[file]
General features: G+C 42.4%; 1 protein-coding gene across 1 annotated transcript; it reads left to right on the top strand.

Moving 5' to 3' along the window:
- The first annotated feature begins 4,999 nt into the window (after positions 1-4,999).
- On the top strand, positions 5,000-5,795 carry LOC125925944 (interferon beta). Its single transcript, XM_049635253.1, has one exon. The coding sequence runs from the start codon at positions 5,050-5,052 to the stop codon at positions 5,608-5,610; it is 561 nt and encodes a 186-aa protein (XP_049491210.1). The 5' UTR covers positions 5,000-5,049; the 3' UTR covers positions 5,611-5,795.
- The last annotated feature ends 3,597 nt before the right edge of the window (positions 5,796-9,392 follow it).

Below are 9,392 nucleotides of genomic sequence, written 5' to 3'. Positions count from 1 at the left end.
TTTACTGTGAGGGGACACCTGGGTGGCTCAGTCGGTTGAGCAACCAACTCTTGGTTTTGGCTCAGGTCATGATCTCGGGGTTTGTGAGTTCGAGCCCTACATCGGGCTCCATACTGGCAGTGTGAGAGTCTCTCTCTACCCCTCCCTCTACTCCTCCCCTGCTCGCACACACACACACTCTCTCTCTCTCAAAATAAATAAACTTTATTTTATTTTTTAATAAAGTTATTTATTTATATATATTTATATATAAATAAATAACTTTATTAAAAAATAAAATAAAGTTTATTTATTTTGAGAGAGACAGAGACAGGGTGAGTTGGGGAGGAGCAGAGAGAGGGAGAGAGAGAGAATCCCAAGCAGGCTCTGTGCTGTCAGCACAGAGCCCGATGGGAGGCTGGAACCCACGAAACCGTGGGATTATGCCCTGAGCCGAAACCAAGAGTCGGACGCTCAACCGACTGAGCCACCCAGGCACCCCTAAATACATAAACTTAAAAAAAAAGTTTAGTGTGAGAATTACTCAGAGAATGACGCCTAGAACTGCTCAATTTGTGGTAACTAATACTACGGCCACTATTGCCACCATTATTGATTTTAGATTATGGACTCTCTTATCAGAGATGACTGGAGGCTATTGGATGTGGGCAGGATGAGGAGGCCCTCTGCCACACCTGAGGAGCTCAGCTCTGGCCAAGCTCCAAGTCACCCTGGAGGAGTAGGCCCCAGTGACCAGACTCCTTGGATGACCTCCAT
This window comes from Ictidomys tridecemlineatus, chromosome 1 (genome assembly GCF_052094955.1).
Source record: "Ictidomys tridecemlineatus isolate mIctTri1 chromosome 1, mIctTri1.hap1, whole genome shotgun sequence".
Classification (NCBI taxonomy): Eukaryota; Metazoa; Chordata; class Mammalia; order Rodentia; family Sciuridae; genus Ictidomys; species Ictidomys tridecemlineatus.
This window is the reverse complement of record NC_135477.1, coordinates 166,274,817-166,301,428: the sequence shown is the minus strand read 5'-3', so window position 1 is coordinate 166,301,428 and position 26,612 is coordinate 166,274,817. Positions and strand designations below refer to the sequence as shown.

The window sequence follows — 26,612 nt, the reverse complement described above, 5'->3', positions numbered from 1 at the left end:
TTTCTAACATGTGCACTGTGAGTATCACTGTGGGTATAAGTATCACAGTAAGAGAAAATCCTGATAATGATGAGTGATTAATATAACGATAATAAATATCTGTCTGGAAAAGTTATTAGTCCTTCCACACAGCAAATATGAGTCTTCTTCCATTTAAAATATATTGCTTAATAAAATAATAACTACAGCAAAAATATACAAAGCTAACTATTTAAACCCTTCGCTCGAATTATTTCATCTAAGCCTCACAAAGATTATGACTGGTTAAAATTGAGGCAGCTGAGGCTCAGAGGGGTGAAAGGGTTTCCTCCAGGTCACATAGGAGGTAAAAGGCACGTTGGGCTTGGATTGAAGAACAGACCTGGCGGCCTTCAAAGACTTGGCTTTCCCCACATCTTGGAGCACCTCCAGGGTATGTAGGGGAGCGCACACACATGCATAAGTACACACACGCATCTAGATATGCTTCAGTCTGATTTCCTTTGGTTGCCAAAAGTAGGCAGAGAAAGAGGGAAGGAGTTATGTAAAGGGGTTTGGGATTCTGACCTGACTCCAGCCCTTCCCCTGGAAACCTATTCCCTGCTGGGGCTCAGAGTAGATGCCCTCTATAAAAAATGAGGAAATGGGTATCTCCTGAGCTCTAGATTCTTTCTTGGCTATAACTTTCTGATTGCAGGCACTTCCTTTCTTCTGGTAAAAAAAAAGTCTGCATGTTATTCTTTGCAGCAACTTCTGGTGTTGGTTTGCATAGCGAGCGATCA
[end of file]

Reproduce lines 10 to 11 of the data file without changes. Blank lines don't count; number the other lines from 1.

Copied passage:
Classification (NCBI taxonomy): Eukaryota; Metazoa; Chordata; class Mammalia; order Rodentia; family Sciuridae; genus Ictidomys; species Ictidomys tridecemlineatus.
This window is the reverse complement of record NC_135477.1, coordinates 166,274,817-166,301,428: the sequence shown is the minus strand read 5'-3', so window position 1 is coordinate 166,301,428 and position 26,612 is coordinate 166,274,817. Positions and strand designations below refer to the sequence as shown.